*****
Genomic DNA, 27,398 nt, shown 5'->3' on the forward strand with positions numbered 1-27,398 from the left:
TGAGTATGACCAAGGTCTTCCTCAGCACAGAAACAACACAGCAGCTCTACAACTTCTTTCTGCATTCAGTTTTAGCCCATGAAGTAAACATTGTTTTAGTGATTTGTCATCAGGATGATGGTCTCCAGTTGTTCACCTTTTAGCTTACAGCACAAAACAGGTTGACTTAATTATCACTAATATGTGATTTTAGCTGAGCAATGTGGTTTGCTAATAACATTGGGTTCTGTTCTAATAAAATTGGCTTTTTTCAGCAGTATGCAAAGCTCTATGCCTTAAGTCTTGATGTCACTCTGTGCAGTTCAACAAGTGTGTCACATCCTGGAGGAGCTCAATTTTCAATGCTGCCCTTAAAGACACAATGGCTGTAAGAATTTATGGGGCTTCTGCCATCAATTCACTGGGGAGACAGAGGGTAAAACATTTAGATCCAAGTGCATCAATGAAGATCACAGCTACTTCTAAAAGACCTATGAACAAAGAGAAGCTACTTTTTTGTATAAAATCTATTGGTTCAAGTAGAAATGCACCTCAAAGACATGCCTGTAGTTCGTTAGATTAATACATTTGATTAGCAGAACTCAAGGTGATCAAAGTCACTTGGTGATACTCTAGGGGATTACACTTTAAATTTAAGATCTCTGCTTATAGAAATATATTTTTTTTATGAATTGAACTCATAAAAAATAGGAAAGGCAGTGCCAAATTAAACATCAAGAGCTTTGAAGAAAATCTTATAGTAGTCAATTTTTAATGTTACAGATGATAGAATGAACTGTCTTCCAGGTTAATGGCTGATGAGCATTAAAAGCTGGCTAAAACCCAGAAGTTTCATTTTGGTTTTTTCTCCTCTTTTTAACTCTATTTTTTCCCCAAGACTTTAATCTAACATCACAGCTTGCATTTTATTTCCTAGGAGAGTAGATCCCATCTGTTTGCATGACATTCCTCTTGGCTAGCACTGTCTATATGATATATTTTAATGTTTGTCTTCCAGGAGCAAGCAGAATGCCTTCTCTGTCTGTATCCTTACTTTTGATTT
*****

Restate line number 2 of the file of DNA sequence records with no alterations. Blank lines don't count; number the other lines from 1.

TGAGTATGACCAAGGTCTTCCTCAGCACAGAAACAACACAGCAGCTCTACAACTTCTTTCTGCATTCAGTTTTAGCCCATGAAGTAAACATTGTTTTAGTGATTTGTCATCAGGATGATGGTCTCCAGTTGTTCACCTTTTAGCTTACAGCACAAAACAGGTTGACTTAATTATCACTAATATGTGATTTTAGCTGAGCAATGTGGTTTGCTAATAACATTGGGTTCTGTTCTAATAAAATTGGCTTTTTTCAGCAGTATGCAAAGCTCTATGCCTTAAGTCTTGATGTCACTCTGTGCAGTTCAACAAGTGTGTCACATCCTGGAGGAGCTCAATTTTCAATGCTGCCCTTAAAGACACAATGGCTGTAAGAATTTATGGGGCTTCTGCCATCAATTCACTGGGGAGACAGAGGGTAAAACATTTAGATCCAAGTGCATCAATGAAGATCACAGCTACTTCTAAAAGACCTATGAACAAAGAGAAGCTACTTTTTTGTATAAAATCTATTGGTTCAAGTAGAAATGCACCTCAAAGACATGCCTGTAGTTCGTTAGATTAATACATTTGATTAGCAGAACTCAAGGTGATCAAAGTCACTTGGTGATACTCTAGGGGATTACACTTTAAATTTAAGATCTCTGCTTATAGAAATATATTTTTTTTATGAATTGAACTCATAAAAAATAGGAAAGGCAGTGCCAAATTAAACATCAAGAGCTTTGAAGAAAATCTTATAGTAGTCAATTTTTAATGTTACAGATGATAGAATGAACTGTCTTCCAGGTTAATGGCTGATGAGCATTAAAAGCTGGCTAAAACCCAGAAGTTTCATTTTGGTTTTTTCTCCTCTTTTTAACTCTATTTTTTCCCCAAGACTTTAATCTAACATCACAGCTTGCATTTTATTTCCTAGGAGAGTAGATCCCATCTGTTTGCATGACATTCCTCTTGGCTAGCACTGTCTATATGATATATTTTAATGTTTGTCTTCCAGGAGCAAGCAGAATGCCTTCTCTGTCTGTATCCTTACTTTTGATTT